I am currently sitting in a cramped yet cosy net café in the distant island of Bacan in Maluku, 345 miles South East of my usual dwelling in North Sulawesi. So, what is it that I am doing here? A fantastic team of 6 and I have lugged ourselves across from all corners of the globe for a research expedition to explore some of the questions surrounding the island and it’s furry inhabitants….
Nestled in the Southern realms of Bacan is Gunung Sibela Nature Reserve, thought to be home to an apparently large population of under-studied macaques believed to be Macaca nigra, yaki. It is still not completely certain of the origin of these monkeys and no research has been conducted on them for over 15 years. Bacan is not part of their native range, but some stories suggest they were brought over in 1867, with one legend that a sultan introduced the monkeys in exchange for sago and have since done their thing and spread around the island, growing in numbers with perhaps fewer threats than their Sulawesi counterparts. We aim in this short period of time to gain some insight into the abundance of these monkeys through a series of line transects to record our encounters of the macaques at different sites, whilst also exploring the social side of their human neighbours, interviewing the villagers and painting a picture of the situation here on Bacan.
The trip has been somewhat exhausting so far, as the travelling took it out of me with only a few hours sleep here and there coming back from UK, to Sulawesi and now straight to Bacan, embracing 4 flights and a mega overnight boat trip! Upon arrival we were straight into a crazy day of settling in, meeting officials, searching for maps and other items and getting all the methods and survey plans sorted, ensuring everyone knew what they were to do (more or less!). But now despite my throbbing knee, I am delighted to say we have already had two successful days of transect walking (or stomping, sliding and slipping to be more accurate!); 7am until 5pm in a selection of scrubby disturbed forest and nice juicy primary rainforest, which is stunning! The reserve encompasses a relentless but picturesque mountain reaching 2000m at its peak, so although we are only making it up a fraction of the way of these menacing slopes, it is rather tough, forcing us up and down and back again!! Amongst an impressive plethora of plants, birds and butterflies (and my highlight of a king cobra delightfully devouring another snake!), we have already had several encounters with the macaques which is fantastic, and bringing in lots of data from the transects and village surveys. What a delight to have these cheeky chaps peering down at our ecstatic faces, wondering what on Earth these odd mammals are doing under their trees!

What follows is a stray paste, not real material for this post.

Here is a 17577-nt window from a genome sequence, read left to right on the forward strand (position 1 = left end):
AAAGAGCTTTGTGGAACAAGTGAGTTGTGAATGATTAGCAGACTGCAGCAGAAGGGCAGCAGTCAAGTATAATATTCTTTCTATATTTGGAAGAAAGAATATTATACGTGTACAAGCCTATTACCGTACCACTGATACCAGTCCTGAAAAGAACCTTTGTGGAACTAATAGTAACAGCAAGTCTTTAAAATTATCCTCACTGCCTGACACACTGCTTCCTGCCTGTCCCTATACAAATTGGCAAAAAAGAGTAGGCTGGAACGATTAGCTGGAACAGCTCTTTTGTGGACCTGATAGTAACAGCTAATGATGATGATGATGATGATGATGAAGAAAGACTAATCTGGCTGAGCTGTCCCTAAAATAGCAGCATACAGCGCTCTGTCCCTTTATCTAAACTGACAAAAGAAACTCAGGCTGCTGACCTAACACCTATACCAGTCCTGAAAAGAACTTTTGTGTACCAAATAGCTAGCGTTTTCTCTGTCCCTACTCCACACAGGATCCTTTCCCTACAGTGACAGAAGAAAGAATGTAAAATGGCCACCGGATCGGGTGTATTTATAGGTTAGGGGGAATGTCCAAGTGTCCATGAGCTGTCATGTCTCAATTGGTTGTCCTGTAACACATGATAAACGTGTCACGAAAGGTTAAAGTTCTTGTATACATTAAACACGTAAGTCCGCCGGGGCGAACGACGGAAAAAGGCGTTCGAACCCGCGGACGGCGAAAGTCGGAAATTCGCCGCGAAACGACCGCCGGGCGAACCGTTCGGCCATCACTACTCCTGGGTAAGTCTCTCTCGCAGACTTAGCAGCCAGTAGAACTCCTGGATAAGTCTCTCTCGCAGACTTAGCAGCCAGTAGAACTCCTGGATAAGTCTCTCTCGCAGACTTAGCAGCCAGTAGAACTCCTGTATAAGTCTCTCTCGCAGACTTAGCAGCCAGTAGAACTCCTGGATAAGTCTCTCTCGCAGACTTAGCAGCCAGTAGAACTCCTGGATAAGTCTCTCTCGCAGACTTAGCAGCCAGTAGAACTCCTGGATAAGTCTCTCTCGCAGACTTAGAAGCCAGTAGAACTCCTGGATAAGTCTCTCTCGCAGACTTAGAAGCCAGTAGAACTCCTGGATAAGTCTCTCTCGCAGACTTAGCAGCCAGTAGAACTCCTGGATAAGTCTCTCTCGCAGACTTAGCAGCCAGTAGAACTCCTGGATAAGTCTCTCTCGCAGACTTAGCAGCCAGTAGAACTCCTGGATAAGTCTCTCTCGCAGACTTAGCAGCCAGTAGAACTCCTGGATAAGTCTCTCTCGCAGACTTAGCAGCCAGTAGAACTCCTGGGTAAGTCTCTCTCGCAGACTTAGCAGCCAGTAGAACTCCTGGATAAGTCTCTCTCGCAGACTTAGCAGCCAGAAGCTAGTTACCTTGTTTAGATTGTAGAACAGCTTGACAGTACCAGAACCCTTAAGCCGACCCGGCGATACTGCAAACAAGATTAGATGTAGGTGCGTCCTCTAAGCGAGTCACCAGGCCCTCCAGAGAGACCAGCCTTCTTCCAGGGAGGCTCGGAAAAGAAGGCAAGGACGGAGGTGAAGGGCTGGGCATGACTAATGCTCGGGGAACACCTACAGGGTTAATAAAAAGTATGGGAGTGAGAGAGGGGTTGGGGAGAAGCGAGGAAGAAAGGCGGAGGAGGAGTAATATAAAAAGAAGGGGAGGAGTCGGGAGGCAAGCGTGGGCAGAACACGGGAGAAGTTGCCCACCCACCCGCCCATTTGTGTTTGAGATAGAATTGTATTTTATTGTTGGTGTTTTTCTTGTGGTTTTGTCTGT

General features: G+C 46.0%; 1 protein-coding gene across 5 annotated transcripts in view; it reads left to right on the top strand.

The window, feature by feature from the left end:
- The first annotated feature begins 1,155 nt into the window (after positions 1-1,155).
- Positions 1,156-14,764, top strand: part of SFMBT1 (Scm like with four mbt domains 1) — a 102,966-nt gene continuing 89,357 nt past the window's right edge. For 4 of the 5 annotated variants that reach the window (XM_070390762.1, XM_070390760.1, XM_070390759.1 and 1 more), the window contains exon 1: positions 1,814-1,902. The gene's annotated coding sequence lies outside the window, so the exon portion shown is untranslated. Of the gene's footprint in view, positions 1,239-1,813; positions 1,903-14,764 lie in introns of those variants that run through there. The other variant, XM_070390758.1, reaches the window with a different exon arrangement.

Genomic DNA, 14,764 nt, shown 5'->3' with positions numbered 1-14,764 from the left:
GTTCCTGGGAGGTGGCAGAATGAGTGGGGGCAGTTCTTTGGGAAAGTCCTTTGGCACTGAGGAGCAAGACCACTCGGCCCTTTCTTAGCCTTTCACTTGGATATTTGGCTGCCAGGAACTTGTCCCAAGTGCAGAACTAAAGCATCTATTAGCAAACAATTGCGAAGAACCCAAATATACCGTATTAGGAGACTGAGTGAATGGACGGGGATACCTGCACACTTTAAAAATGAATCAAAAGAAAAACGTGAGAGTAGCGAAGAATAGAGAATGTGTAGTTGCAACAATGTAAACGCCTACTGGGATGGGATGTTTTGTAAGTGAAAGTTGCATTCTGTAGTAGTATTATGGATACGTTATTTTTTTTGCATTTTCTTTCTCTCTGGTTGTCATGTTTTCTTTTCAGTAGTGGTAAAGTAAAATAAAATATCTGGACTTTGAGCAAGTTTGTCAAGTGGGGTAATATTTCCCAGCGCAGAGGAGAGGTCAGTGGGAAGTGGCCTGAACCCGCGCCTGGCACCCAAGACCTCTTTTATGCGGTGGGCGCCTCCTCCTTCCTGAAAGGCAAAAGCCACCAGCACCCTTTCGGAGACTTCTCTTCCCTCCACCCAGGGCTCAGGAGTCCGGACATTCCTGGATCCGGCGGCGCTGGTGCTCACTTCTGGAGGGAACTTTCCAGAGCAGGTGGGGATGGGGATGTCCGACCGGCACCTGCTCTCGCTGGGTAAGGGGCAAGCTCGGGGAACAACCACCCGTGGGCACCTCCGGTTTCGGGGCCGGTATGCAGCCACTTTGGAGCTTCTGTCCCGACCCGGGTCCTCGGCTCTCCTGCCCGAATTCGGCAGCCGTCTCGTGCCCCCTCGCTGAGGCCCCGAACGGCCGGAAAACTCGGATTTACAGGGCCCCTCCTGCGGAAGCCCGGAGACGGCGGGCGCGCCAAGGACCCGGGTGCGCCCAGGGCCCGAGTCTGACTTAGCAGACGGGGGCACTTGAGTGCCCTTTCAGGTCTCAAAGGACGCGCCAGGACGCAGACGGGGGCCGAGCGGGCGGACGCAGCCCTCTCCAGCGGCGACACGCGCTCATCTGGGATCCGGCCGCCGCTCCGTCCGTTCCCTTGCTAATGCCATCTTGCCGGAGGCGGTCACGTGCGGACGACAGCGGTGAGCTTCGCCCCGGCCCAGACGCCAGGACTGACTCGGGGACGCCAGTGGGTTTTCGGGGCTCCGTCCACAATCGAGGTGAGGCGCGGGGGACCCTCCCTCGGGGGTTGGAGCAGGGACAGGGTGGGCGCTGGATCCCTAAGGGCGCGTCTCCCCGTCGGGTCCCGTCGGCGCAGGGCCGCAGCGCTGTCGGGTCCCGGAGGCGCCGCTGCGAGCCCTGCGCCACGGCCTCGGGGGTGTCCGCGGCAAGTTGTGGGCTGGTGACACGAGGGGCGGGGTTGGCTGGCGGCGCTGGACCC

We are lucky enough to have a wonderful group with each member bringing their own speciality to our research efforts and are so far all doing a great job at making this expedition a success.
Huge thanks go again to Chester Zoo for supporting us in this exciting and much needed expedition.
I hope to update you all with progress in the coming days!…
~Harry and the yaki team~